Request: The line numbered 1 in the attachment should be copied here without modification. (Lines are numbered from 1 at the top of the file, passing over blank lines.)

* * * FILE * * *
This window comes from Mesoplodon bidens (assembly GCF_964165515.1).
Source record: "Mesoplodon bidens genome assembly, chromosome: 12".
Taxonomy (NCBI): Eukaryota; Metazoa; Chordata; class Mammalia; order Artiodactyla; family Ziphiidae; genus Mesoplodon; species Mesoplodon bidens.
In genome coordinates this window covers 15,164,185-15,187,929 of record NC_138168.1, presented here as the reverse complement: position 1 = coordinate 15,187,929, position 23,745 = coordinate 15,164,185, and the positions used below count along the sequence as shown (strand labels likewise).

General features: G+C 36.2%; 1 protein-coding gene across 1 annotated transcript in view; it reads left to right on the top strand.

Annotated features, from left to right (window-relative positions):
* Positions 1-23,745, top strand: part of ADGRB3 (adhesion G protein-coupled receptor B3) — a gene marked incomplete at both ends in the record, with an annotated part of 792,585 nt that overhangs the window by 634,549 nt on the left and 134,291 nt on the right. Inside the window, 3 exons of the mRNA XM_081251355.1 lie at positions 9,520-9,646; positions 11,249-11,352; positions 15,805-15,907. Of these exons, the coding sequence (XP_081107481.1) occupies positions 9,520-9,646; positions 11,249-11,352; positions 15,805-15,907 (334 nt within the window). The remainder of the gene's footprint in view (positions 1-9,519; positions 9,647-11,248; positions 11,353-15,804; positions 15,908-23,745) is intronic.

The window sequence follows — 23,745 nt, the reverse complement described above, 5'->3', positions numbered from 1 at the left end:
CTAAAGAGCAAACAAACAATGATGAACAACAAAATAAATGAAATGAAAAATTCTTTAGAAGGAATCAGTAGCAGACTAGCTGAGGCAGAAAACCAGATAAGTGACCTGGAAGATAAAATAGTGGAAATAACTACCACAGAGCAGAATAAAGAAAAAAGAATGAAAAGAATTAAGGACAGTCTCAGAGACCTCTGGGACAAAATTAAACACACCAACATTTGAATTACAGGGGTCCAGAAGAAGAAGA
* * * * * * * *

This window comes from Mesoplodon bidens (assembly GCF_964165515.1).